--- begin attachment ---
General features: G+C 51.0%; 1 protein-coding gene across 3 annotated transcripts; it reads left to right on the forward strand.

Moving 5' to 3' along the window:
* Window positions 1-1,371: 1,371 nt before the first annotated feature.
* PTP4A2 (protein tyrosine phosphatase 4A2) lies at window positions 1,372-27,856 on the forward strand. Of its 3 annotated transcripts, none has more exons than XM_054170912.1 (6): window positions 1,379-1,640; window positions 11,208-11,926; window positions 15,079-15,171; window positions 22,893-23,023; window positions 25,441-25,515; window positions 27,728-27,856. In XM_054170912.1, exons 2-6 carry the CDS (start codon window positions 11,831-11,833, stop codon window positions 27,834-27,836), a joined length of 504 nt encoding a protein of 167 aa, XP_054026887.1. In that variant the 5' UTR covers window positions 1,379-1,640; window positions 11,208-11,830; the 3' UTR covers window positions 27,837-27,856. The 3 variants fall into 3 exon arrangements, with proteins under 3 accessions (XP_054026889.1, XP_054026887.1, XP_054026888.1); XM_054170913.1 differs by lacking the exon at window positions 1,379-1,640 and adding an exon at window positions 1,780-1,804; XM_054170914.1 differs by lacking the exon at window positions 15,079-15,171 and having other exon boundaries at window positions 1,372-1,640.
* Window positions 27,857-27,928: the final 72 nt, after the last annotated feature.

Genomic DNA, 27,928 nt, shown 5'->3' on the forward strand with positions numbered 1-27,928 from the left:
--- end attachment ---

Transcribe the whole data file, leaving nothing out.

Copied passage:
General features: G+C 51.0%; 1 protein-coding gene across 3 annotated transcripts; it reads left to right on the forward strand.

Moving 5' to 3' along the window:
* Window positions 1-1,371: 1,371 nt before the first annotated feature.
* PTP4A2 (protein tyrosine phosphatase 4A2) lies at window positions 1,372-27,856 on the forward strand. Of its 3 annotated transcripts, none has more exons than XM_054170912.1 (6): window positions 1,379-1,640; window positions 11,208-11,926; window positions 15,079-15,171; window positions 22,893-23,023; window positions 25,441-25,515; window positions 27,728-27,856. In XM_054170912.1, exons 2-6 carry the CDS (start codon window positions 11,831-11,833, stop codon window positions 27,834-27,836), a joined length of 504 nt encoding a protein of 167 aa, XP_054026887.1. In that variant the 5' UTR covers window positions 1,379-1,640; window positions 11,208-11,830; the 3' UTR covers window positions 27,837-27,856. The 3 variants fall into 3 exon arrangements, with proteins under 3 accessions (XP_054026889.1, XP_054026887.1, XP_054026888.1); XM_054170913.1 differs by lacking the exon at window positions 1,379-1,640 and adding an exon at window positions 1,780-1,804; XM_054170914.1 differs by lacking the exon at window positions 15,079-15,171 and having other exon boundaries at window positions 1,372-1,640.
* Window positions 27,857-27,928: the final 72 nt, after the last annotated feature.

Genomic DNA, 27,928 nt, shown 5'->3' on the forward strand with positions numbered 1-27,928 from the left: